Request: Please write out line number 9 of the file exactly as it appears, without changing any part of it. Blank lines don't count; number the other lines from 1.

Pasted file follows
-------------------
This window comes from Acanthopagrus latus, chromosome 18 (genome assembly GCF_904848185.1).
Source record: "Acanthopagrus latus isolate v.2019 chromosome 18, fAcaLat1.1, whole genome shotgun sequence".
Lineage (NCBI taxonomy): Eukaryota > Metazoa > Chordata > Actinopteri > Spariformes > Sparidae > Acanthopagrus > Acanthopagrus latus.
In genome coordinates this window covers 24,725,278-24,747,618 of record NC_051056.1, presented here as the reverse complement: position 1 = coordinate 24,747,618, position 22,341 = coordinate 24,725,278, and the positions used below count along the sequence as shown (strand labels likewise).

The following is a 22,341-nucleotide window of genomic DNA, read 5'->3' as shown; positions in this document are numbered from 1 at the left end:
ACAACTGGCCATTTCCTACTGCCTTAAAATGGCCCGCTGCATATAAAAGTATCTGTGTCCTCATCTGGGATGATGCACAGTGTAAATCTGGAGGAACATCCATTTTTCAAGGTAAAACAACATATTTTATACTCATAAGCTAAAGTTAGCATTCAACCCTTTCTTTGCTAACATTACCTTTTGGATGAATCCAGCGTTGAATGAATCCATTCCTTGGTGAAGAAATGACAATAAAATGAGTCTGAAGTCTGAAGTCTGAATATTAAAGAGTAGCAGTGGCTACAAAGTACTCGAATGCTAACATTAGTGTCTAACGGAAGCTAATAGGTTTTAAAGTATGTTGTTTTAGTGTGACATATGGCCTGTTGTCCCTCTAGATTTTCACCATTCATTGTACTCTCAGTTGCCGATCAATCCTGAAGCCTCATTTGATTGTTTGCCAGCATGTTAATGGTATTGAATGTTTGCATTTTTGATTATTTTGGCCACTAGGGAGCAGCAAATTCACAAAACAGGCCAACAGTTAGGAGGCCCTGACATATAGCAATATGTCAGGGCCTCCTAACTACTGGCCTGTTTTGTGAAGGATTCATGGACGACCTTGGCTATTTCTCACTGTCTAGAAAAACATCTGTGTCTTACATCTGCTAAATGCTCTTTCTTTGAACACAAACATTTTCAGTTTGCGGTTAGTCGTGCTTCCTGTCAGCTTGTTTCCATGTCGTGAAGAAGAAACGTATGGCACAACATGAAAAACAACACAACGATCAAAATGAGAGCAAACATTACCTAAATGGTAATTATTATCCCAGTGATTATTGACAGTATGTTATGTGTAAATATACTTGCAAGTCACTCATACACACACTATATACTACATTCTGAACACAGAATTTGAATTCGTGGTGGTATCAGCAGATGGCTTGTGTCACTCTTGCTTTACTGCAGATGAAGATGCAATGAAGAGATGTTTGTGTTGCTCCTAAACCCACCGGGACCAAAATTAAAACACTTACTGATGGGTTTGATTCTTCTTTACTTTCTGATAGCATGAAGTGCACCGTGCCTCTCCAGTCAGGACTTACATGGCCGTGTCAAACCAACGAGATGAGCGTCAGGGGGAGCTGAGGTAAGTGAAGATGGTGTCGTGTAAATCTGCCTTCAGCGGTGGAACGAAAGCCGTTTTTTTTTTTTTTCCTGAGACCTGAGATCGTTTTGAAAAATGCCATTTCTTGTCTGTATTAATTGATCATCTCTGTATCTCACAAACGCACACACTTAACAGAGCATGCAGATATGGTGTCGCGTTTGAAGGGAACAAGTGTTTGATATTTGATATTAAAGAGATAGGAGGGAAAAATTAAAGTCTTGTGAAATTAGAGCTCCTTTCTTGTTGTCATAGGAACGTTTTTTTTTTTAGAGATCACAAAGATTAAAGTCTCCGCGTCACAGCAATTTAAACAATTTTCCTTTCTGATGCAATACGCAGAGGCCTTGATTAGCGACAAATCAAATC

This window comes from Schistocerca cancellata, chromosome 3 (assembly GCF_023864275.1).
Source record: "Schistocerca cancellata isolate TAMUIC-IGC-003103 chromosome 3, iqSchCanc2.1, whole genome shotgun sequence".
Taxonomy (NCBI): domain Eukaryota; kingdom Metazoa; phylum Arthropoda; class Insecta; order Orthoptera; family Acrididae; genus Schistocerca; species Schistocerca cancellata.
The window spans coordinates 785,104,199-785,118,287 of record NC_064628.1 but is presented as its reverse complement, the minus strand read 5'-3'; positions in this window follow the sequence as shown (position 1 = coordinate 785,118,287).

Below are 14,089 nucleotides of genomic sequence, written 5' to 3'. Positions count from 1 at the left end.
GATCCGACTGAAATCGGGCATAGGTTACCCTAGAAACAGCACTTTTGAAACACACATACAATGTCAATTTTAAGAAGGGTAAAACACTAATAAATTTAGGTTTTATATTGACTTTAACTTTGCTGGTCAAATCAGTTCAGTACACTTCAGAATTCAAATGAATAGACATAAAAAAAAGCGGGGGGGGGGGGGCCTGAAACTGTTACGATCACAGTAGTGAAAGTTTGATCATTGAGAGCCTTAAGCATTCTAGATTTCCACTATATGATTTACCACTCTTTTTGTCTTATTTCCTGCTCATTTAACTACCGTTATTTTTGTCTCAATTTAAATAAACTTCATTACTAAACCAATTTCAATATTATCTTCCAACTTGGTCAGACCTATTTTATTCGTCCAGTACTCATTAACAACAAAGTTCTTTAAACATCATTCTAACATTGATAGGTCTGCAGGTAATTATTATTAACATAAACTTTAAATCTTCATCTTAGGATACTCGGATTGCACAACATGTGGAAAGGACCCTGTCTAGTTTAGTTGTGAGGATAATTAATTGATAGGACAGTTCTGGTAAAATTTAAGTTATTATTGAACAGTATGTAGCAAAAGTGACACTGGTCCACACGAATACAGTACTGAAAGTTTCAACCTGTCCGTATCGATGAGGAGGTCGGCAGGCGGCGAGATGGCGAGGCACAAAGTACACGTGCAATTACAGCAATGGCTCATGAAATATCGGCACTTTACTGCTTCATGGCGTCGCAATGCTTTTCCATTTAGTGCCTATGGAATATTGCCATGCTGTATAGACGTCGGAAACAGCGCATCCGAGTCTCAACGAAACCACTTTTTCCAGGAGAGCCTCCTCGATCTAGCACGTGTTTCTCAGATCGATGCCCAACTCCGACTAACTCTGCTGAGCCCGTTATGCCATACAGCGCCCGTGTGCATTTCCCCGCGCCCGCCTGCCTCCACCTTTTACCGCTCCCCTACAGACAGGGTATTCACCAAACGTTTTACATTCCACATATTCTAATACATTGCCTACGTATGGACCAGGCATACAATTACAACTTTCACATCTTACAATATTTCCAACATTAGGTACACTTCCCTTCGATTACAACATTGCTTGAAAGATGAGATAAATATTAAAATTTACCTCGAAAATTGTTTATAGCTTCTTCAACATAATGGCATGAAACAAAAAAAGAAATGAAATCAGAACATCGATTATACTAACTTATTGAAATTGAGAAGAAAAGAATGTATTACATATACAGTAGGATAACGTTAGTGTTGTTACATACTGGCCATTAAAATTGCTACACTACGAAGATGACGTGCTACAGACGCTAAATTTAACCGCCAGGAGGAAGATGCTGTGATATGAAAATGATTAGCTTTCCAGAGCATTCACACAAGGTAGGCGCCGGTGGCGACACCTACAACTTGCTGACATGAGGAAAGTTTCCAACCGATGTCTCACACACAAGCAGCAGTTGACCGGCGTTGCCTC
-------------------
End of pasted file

Taxonomy (NCBI): domain Eukaryota; kingdom Metazoa; phylum Arthropoda; class Insecta; order Orthoptera; family Acrididae; genus Schistocerca; species Schistocerca cancellata.